December 4, 2016

GCC inline assembly

This stuff is a pain. It has a weird syntax and lots of tricky details. But it is rewarding when mastered by allowing you to do lots of amazing things without actually writing assembly language source files. And the resulting inline code is much more efficient and elegant. Almost anyone working on operating systems code will be interested in this topic. It is possible to avoid it entirely by coding C callable routines in assembly language, but using inline assembly avoids call overhead, making this more efficient. In addition, using inline assembly can make code more readible by keeping all the details in one place; however these inline things tend to get gathered up into include files, negating this virtue.

Some examples and a few notes

Unless otherwise mentioned, most of the examples are for the x86, although plenty of ARM examples are creeping in. The basic concepts are identical for both architectures.

The simplest possible case is something like this:

    asm ( "nop" );	/* on an x86 */
    asm ( "move r0, r0" );	/* on an ARM */
These examples are simple because these "nop" instructions do not affect registers or memory. In other words, they have no side effects. As soon as you start using registers or doing things that the compiler may need to know about, you really need to sit down and learn the whole business. The above links are pretty good.

If you actually want to use this code (such as for a short delay of some such) you will probably need to add the word "volatile" after the "asm" or the compiler will optimize it away. Essentially the word "volatile" tells the optimizer to keep its hands off.

    asm volatile ( "nop" );
You can also use __asm__ and __volatile__ if you think there may be name conflicts with your code.

The extended case

    asm ( "A" : O : I : C );
Where: So there are 4 sections separated by colons. Empty sections may be truncated, but may need to be retained as place holders. I will leave the details to the excellent links above.

Two flavors

The best thing about standards are that there are so many go choose from, or so the saying goes. There are two ways of specifying the C to assembler linkage (the old way and the new way). The old way uses numerical values like this:
asm("mov %0, %1, ror #1" : "=r" (result) : "r" (value));	/* ARM assembler */
In this statement, %0 refers to the first item encountered, not in the "A" section, but in the "O, I, C" list that follows. The man bad thing here is the confusion about numbering. Here %0 corresponds to "result" and %1 corresponds to "value". Here, "result" and "value" are variables in the C code.

Also note in passing that in ARM assembler data flows from right to left, whereas in X86 assembler, data flows from left to right.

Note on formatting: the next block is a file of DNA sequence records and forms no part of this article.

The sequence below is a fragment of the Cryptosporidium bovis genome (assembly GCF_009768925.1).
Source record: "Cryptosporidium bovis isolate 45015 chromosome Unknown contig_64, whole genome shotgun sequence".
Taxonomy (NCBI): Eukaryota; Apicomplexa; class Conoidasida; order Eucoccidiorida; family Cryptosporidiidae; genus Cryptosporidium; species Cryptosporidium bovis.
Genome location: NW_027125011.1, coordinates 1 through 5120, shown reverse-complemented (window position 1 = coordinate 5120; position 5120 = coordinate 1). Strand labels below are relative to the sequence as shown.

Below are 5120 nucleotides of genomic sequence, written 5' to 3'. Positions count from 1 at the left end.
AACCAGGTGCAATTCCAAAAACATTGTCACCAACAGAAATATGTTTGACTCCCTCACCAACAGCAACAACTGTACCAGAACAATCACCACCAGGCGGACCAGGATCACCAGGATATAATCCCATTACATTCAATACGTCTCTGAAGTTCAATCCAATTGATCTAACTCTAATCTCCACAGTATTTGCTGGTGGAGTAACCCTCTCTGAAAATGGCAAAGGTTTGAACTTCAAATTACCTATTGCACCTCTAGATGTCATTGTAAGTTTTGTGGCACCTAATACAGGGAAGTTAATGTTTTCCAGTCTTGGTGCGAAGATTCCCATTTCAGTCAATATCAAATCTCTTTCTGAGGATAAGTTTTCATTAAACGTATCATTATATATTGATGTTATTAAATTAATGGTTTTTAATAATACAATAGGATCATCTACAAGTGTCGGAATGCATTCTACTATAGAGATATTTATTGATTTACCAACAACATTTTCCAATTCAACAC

The new way avoids all the confusion about numbering. Each "connection" is given a name. It looks like this (ARM assembly here):

asm("mov %[res], %[val], ror #1" : [res] "=r" (result) : [val] "r" (value));
Here the symbols "res" and "val" specify what corresponds to what between the "A" section and the "O, I, C" sections to the right of it. The fancy name for these is "symbolic operand names" and they live in their own isolated name space and have nothing to do with C variable names. Here again, "result" and "value" are variables in the C code.

GCC supports both of these methods so that old code need never die.

Constraint strings

What about these weird "=r" things and such? These are called constraint strings. Many of these are hardware dependent (i.e. different for the x86 and arm). An "r" indicates a general purpose register.

The clobber list

This is a comma separated list of register names (and a few other things besides). It looks like:
"r1", "r4", "cc"
"esp", "memory"


Here are some examples to put some meat on the bones of all this abstract description.

The following transfers the contents of the ESP register (stack pointer) to a C variable "sp".

    asm("movl %%esp, %0\n" :"=r"(sp));
Here are a pair to read and write the x86 "cr8" register, to and from a C variable "val".
 asm volatile("movq %%cr8,%0" : "=r" (val));
 asm volatile("movq %0,%%cr8" :: "r" (val) : "memory");
The following are from arch/x86/include/asm/pci_x86.h. The first supplies the C variable "pos" and reads into "val". The second supplies both "pos" and "val". Notice that the letter "a" indicates the EAX register is being used.
asm volatile("movl (%1),%%eax" : "=a" (val) : "r" (pos));
asm volatile("movl %%eax,(%1)" : : "a" (val), "r" (pos) : "memory");

Using inline C functions to wrap assembly language statements

The linux kernel does a lot of this. Here is an example from arch/x86/include/asm/processor.h. A style that might be worth emulating.

You used to see a lot more inline assembly hidden inside macros, but that seems to have fallen out of vogue.

/* REP NOP (PAUSE) is a good thing to insert into busy-wait loops. */
static inline void rep_nop(void)
        asm volatile("rep; nop" ::: "memory");
And for the person who endures to the end, here is a bonus: a routine to read the x86 timestamp counter on a 32 bit processor: Compare this to the first example that reads the value of the stack pointer. Here the big difference is the "A" (not to be confused with "a"). This is x86 specific and pertains to 64-bit integer values intended to be returned with the `D’ register holding the most significant bits and the `A’ register holding the least significant bits. Just about custom made for the 64 bit TSC counter, eh?
static inline unsigned long long read_tsc (void)
	unsigned long long val;

	asm volatile("rdtsc" : "=A" (val) );
	return val;

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